Charlene began her open mic with: “My name is Charlene and I am a writer. Sometimes I wake up in the middle of the night with an idea and I can’t get it out of my head. I have to get up and write it down.” Her confessional had us all howling with laughter and recognition, and at that moment, I knew I needed to know her better.
Charlene, Kate and I met for coffee and to talk writing several times, but eventually life got complicated, as it often does when children are teenagers, and our meetings ceased. Most years we’d catch up at New England SCBWI conferences, which Charlene attended regularly.
Charlene not only volunteered at conferences, but gave wonderful critiques and was generous with her praise and laughter. When news of her death went out on the regional listserv, she was also remembered for her kindness.
Sarah Rosenthal hosted a more recent local writers’ group Charlene belonged to. Sarah recalled:
“I remember reading her first draft of Indian No More and thinking that it was a story that needed to make it into classrooms throughout the United States. Written from the perspective of a young girl, Charlene crafted a beautiful story of Indian identity during the tribal termination in the fifties.”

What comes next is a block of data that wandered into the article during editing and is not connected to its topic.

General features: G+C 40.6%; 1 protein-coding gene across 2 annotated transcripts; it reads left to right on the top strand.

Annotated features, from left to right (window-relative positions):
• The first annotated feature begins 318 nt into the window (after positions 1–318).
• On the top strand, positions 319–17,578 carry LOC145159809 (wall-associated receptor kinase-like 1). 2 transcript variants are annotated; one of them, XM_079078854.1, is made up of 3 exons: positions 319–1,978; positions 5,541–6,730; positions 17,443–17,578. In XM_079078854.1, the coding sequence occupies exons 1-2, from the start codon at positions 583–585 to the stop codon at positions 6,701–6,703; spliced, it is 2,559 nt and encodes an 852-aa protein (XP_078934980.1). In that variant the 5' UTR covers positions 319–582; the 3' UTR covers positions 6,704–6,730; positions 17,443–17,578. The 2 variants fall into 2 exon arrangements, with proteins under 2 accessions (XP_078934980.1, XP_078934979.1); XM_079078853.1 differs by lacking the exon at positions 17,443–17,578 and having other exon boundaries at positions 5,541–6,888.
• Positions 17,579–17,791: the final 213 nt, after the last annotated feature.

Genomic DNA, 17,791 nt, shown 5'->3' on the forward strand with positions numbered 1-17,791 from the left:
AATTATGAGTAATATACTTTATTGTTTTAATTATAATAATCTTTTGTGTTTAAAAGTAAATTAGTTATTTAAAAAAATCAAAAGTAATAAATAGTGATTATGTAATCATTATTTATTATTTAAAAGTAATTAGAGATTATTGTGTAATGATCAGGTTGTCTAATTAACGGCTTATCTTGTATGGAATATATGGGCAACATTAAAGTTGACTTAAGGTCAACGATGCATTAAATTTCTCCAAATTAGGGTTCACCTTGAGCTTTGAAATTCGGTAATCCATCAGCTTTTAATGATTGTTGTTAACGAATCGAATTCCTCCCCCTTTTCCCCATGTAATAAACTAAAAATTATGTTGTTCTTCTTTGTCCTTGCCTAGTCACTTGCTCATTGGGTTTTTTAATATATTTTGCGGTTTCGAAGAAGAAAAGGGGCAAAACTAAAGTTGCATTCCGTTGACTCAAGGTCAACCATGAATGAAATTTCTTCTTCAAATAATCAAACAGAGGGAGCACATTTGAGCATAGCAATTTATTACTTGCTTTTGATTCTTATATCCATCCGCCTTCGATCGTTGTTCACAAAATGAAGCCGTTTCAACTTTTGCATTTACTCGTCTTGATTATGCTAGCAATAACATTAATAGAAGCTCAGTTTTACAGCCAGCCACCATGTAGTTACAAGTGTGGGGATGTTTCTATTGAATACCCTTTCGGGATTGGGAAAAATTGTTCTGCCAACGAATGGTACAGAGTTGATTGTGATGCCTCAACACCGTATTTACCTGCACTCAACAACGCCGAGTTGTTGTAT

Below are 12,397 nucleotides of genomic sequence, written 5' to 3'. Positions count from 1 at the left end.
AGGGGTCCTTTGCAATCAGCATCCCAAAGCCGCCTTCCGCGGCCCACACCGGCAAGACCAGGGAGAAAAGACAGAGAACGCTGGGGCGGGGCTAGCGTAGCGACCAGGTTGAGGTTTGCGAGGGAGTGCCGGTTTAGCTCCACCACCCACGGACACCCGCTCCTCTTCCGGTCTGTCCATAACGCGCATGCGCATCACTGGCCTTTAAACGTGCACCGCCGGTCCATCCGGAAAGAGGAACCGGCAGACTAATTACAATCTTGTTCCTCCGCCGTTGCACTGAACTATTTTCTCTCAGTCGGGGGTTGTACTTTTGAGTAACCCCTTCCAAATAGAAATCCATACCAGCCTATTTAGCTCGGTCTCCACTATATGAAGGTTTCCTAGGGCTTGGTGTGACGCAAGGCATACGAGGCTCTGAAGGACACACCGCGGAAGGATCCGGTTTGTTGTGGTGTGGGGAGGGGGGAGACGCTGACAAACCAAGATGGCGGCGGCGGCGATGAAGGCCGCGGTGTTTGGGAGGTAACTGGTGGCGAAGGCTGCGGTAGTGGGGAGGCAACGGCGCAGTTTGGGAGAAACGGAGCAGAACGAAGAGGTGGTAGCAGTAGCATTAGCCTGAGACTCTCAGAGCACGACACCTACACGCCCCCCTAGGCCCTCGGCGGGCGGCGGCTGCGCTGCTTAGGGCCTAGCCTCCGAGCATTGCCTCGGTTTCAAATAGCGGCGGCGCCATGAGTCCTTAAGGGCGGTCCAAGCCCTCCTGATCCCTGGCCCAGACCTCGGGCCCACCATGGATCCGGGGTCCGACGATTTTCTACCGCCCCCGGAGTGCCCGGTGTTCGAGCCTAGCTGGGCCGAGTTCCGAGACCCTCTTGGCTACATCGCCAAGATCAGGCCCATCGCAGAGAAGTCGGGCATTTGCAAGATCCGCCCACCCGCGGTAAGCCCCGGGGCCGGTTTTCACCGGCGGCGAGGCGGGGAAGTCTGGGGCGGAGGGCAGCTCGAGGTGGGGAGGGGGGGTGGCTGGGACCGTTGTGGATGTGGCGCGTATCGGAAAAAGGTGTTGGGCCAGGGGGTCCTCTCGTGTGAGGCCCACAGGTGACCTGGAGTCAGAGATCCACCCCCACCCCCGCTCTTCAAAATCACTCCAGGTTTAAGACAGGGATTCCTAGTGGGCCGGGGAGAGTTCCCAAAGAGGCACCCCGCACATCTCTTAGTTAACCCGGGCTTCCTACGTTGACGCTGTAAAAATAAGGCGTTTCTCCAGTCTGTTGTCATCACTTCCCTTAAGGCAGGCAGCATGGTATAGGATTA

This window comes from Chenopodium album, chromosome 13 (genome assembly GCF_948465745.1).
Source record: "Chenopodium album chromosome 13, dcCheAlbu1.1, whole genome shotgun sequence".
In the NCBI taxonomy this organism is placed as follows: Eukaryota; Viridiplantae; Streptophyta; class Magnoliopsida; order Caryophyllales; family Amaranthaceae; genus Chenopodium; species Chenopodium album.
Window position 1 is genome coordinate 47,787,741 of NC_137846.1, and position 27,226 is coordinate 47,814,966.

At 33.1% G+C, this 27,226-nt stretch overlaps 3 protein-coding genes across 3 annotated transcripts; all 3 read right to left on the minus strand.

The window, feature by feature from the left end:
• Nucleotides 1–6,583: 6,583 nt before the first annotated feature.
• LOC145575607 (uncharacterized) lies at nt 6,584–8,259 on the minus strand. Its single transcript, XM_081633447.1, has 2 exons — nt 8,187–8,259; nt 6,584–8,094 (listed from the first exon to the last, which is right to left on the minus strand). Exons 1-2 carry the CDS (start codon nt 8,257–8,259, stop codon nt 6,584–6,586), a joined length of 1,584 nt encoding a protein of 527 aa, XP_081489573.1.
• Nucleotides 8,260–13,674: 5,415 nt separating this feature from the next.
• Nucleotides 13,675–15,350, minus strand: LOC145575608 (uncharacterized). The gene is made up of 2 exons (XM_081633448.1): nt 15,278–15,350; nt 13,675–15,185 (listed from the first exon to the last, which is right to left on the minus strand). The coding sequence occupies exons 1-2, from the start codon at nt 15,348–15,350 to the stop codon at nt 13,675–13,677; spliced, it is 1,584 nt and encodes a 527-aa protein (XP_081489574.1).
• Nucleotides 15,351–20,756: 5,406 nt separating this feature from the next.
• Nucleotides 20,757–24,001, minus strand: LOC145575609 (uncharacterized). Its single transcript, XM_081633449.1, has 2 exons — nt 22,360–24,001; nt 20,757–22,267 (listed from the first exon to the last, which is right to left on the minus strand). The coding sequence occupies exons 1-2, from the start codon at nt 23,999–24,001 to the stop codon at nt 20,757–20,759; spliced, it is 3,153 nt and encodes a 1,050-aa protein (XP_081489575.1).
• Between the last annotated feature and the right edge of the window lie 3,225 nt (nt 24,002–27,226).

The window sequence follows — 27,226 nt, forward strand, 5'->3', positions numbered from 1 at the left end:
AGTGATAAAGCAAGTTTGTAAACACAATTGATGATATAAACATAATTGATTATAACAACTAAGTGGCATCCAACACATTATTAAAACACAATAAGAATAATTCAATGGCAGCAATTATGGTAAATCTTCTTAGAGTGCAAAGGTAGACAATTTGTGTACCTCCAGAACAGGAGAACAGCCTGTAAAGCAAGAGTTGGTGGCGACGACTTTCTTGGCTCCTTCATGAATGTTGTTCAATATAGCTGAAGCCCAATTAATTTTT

When We Need Diverse Books (WNDB) announced its inaugural mentorship contest in 2016, Sarah immediately sent the information to Charlene, who applied.
“Several months later, I received a text from Charlene that she had won the middle grade division of the contest and was matched with author Margarita Engle. This began Charlene’s journey into revisions and reshaping her novel.”
“I was so honored to work on ‘Indian No More’ with Margarita Engle as my mentor. It was a wish come true! She was so insightful in my work and helped me tremendously to improve my storytelling.”
The pairing with was particularly apt, because, in addition to basic writing advice, Margarita could provide the perspective of Charlene’s Cuban-American classmates, who faced their own difficulties and challenges.